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Make your car a text-free zone

By Jay MacDonald ·
Tuesday, June 11, 2013
Posted: 6 am ET

So you realize that texting and driving is dangerous. Maybe you're aware that cellphone fidgeting has surpassed drunken driving as the leading cause of teen driving deaths, killing more than 3,000 teens a year. But, try as you might, you just can't put down your smartphone when you're behind the wheel.

Entrepreneurs have come up with a few anti-texting solutions that should prove popular with auto insurance companies and parents alike.

A 'Quiet Zone' in your car

Brandon Butts, a 26-year-old computer repair tech from Zephyrhills, Fla., has invented a device he calls Quiet Zone Drive that automatically blocks texting while driving.

Once the $330 thumb-drive-size device is permanently installed or plugged into a vehicle's cigarette lighter, it bars texting from any phone that 's on board, as long as the phone has downloaded the free Quiet Zone app.

Quiet Zone Drive is the road version of a similar product called Quiet Zone Hush that Butts developed in January for theaters, churches and doctor's offices in January. The stationary version automatically puts phones that have downloaded the app into silent mode when they come within range of locations using the device. Phones without the app are unaffected.

A 'movement' to muzzle cellphone use?

There are also free smartphone apps available to keep you from texting while driving, though they rely on you to be a little more active against your potentially bad behavior. For example, you have to turn on Text No More when you get behind the wheel, and it then stops all incoming text messages and automatically tells senders: "(Your name) is driving and cannot reply." The app offers coupons and other rewards when texts are successfully blocked.

Quiet Zone's site says stopping texting and driving has become a full-fledged movement.

"Everyone knows that cellphones have become the most invasive distraction of our time ... Quiet Zone reminds users to be in the moment -- to put down their smartphones when it really matters, and give full attention to their surroundings."

Onboard devices are catching on

My hunch is, Butts and other developers may soon be deluged by orders from parents and calls from forward-thinking auto insurance companies that are just beginning to explore the marketing potential of vehicle monitoring technology.

Progressive's Snapshot onboard monitoring program, the most visible example so far of this nascent industry trend, offers drivers the potential to lower their rates by demonstrating good driving behaviors.

As a similar onboard consumer option, Quiet Zone Drive might one day not only save you money -- it could also save your life.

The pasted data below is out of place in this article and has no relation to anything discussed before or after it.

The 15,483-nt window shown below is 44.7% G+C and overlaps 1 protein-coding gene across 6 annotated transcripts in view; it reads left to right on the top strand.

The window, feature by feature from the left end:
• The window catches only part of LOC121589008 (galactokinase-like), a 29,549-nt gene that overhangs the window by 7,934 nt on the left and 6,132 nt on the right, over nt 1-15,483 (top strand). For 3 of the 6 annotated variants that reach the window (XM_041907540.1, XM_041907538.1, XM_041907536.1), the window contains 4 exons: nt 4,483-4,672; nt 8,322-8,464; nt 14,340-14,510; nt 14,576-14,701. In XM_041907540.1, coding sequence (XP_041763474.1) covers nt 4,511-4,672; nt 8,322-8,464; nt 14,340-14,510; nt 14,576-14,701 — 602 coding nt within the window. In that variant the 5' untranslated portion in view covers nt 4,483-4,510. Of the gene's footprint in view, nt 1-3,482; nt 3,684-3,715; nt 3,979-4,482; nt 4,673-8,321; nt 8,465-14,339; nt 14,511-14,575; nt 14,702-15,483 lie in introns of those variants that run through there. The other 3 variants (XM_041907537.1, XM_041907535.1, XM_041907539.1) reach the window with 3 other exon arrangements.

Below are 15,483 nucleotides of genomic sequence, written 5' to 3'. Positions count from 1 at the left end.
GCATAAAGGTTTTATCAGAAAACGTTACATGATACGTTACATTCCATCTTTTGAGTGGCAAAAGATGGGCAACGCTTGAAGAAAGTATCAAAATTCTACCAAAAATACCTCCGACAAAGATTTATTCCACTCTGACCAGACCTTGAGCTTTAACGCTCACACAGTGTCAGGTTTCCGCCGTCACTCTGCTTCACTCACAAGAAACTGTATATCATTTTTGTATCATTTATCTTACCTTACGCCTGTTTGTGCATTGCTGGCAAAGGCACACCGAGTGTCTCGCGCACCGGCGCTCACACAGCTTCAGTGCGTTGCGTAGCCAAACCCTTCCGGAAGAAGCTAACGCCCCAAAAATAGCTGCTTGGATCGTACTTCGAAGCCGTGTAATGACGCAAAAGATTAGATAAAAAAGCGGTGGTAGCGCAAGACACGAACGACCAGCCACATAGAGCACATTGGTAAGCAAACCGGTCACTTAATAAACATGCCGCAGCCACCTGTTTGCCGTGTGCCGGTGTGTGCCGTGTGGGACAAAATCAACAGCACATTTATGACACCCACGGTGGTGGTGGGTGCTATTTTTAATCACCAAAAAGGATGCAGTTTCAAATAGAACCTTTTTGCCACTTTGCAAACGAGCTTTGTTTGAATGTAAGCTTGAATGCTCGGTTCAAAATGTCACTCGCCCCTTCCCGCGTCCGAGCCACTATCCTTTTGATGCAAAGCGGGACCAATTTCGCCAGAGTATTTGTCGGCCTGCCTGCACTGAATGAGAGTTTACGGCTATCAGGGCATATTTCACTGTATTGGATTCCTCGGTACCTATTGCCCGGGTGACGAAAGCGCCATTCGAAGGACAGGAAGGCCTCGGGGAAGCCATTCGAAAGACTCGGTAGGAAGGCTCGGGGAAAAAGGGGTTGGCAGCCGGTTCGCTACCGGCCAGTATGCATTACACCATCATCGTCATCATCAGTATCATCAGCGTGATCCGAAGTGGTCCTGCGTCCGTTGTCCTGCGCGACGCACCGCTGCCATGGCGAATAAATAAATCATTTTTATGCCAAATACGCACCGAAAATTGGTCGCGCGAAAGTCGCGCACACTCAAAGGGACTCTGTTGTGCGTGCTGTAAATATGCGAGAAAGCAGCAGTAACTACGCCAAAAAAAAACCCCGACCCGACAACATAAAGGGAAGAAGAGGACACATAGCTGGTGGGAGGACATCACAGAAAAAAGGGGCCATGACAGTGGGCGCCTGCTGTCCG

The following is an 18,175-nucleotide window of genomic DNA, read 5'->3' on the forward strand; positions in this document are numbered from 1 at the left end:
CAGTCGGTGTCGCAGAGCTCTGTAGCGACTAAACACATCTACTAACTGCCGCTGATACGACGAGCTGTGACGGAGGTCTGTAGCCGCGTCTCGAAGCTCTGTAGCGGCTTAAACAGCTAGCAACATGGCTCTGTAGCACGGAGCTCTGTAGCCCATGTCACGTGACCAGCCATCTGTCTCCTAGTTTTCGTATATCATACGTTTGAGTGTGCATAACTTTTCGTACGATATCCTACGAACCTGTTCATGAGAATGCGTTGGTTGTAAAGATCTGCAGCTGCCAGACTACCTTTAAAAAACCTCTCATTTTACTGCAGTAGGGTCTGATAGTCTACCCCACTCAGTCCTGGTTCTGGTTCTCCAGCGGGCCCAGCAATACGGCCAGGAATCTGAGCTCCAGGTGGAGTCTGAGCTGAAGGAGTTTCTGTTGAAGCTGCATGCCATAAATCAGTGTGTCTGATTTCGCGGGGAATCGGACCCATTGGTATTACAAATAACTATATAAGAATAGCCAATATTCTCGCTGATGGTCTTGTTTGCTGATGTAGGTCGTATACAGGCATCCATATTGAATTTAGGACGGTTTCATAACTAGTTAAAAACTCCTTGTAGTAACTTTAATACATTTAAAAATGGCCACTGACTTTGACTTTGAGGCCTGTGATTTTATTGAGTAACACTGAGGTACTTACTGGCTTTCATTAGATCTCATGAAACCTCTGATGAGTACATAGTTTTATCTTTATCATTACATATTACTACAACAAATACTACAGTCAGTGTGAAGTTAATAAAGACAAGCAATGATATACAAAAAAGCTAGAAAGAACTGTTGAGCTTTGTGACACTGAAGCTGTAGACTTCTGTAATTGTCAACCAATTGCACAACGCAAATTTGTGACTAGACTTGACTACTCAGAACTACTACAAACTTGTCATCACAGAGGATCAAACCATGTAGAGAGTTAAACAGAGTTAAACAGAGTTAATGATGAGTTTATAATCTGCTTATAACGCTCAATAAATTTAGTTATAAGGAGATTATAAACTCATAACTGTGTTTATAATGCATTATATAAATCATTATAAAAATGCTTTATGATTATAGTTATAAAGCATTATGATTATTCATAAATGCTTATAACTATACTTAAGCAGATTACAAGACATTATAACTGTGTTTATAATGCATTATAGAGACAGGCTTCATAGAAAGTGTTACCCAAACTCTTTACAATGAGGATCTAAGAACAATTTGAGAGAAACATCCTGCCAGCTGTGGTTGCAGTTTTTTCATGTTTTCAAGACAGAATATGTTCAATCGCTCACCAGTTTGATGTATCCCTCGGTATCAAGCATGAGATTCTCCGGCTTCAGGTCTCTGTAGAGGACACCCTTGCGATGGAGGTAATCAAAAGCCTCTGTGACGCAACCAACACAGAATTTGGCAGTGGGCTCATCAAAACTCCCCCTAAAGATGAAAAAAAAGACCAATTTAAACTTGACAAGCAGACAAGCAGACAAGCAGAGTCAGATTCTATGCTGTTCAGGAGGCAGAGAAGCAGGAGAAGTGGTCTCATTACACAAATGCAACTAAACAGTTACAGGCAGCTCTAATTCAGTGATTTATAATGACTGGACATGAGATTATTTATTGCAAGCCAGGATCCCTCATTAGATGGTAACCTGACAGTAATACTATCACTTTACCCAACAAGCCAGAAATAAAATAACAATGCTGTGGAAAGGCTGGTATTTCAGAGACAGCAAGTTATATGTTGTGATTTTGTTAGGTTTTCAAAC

Follow me on Twitter: @omnisaurus

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Jay MacDonald is a Bankrate contributing editor and co-author of "Future Millionaires' Guidebook," an e-book by Bankrate editors and reporters.

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Tom Smythe
June 13, 2013 at 10:08 am

"there is no call or text that can't wait"

So what happens when you are in an accident late at night with no one around and a device like this won't let you call for help?

June 12, 2013 at 9:59 pm

Mags is right, It might be called "Old School" but I been driving for 53 years, and up until 7 years ago without a cell phone. I did have bag phones etc since 1996. But it used to be for safety reasons, couldn't afford all those minutes and remote fees since I traveled alot for business. Now We should all turn them off. I am an amputee, nothing to do with texting, but I visit amputees in hospital and I will never forget meeting Brandy, a 21 year old Nursing student that had a single car accident on a remote road while texting an angry text over a fight with someone that happened earlier. She laid in a ditch for hours until a driver saw a reflection as he drove by and stopped and called for help. Her leg was 30 feet behind her and she suffered a stroke on the helicopter ride to the hospital. She has recovered very nicely after a couple of years but still having a few speach and movement issues but a glowing attitude about her status. She now offer to speak to Church and Schools about Texting driving. I don't text but I do talk and make calls while driving and I need to stop and I owe that to Brandy, there is no call or text that can't wait. I waited from 1960 until 1995 without a phone, I am officially swearing off talking on the phone, I take the pledge, I just needed to say it out loud. God Bless you Brandy.